Most people don’t think about whether the benefits offered by their employer are governed by the Employee Retirement Income Security Act (ERISA) until they need them. This is particularly true for disability insurance.
Short-term disability (STD) insurance falls under what are considered “welfare benefit plans” by ERISA. It’s an income replacement plan that will pay an employee’s salary for up to six months if they’re not able to work because of an injury or illness.
Nearly all private, non-church-affiliated employers, including non-profit organizations, have ERISA-covered plans regardless of the number of employees they have or how small they are. If a plan is covered by ERISA, it must comply with the requirements of the law. This includes specific procedures for filing a claim.
Payroll practice exemptions
Not all employers’ benefit plans are covered by ERISA. Even those that typically are may have a “payroll practice” exemption. A self-funded STD plan is exempt if it pays claimants either partial or full compensation from its general assets.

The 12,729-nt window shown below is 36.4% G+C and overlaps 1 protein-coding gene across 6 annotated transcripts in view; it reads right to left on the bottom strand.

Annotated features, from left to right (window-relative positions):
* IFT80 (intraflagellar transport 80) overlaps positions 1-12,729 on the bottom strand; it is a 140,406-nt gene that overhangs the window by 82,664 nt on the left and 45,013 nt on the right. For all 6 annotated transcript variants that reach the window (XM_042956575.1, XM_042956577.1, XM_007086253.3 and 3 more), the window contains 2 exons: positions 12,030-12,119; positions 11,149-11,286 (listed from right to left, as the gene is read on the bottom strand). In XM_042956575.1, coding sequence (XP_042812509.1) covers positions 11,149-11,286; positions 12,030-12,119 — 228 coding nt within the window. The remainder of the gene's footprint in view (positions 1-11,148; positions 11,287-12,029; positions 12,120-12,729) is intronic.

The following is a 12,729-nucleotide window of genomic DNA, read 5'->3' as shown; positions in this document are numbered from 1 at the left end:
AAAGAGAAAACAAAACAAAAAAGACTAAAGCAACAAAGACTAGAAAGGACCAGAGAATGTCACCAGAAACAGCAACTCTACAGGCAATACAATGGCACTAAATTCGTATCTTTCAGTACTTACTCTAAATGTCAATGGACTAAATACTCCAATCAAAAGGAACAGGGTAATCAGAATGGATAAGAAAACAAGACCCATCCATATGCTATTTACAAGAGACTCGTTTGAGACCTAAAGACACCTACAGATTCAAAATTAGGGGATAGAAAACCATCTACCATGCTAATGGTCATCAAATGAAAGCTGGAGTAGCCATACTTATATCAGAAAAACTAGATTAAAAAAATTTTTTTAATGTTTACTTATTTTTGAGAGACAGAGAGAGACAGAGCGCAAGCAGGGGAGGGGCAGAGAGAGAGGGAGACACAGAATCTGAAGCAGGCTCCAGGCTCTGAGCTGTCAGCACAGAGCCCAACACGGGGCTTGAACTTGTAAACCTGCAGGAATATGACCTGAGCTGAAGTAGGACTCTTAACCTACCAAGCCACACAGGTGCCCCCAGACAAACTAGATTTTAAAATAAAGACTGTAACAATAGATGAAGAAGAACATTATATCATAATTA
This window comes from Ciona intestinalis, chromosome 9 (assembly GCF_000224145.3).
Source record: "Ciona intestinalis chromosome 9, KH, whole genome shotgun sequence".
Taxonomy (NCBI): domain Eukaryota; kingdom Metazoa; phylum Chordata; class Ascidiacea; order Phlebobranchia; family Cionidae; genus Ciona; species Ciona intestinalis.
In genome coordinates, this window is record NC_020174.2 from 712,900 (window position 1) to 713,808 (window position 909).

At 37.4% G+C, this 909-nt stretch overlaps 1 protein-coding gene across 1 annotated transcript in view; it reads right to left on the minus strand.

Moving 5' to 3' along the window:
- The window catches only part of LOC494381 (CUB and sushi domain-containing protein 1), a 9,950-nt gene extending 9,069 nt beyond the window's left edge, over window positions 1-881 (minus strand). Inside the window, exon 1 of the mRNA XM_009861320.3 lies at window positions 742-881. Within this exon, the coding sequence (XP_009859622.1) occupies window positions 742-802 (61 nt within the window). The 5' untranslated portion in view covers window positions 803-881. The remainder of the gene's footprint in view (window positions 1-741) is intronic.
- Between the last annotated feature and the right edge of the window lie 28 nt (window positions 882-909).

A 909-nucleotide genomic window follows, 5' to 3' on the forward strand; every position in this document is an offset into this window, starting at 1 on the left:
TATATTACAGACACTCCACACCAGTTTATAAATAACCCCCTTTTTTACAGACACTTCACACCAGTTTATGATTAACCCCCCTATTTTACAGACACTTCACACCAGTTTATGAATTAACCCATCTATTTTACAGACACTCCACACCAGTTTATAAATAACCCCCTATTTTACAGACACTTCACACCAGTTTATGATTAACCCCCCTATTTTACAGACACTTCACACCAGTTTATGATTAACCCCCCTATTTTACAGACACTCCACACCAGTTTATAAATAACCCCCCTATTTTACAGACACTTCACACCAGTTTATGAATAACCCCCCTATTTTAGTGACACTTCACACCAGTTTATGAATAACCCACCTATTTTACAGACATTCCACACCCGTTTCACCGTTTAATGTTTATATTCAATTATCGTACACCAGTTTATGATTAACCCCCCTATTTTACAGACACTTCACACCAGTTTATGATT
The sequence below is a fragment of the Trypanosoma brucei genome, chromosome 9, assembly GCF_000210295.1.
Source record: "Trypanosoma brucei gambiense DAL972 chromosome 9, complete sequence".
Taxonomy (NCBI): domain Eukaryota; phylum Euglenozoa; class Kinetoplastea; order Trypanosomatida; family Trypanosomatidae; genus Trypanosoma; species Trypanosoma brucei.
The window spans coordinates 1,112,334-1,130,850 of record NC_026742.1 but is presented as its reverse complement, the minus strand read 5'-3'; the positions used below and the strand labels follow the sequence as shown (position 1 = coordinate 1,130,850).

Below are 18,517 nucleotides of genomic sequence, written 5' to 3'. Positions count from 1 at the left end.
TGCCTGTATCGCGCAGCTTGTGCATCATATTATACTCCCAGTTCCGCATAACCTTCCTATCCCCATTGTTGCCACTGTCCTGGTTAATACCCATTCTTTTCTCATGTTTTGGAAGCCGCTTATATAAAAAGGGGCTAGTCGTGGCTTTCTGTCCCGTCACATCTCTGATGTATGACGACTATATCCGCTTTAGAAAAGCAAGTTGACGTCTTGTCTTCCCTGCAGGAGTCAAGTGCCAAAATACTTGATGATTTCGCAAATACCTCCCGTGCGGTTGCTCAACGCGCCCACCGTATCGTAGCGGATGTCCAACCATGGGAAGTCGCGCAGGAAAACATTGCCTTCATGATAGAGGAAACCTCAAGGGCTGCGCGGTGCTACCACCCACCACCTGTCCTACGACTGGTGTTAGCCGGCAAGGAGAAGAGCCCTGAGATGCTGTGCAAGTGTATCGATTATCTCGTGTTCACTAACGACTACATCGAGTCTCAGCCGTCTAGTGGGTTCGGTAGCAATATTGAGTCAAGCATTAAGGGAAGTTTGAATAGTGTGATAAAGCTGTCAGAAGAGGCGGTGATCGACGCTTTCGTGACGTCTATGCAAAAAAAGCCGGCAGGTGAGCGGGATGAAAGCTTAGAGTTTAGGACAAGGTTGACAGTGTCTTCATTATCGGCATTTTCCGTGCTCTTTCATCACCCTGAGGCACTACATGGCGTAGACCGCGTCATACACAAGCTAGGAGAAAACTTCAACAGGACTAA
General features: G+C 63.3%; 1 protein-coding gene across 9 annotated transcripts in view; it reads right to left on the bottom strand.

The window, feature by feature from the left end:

Before you file a claim, it’s essential to know whether your plan is exempt from ERISA. How you file the claim, and how you may dispute any denial, will depend on whether your STD benefits are subject to ERISA. Your employer should be able to tell you that. They should also provide you with a copy of the policy and all other related documents if you don’t already have access to them.
If your claim is denied, it’s crucial to find out why. Sometimes it’s simply a matter of not completing the claim correctly or providing the necessary information. ERISA claims have different requirements than non-ERISA claims. If you’re having difficulty getting your claim approved, you can always benefit from legal guidance.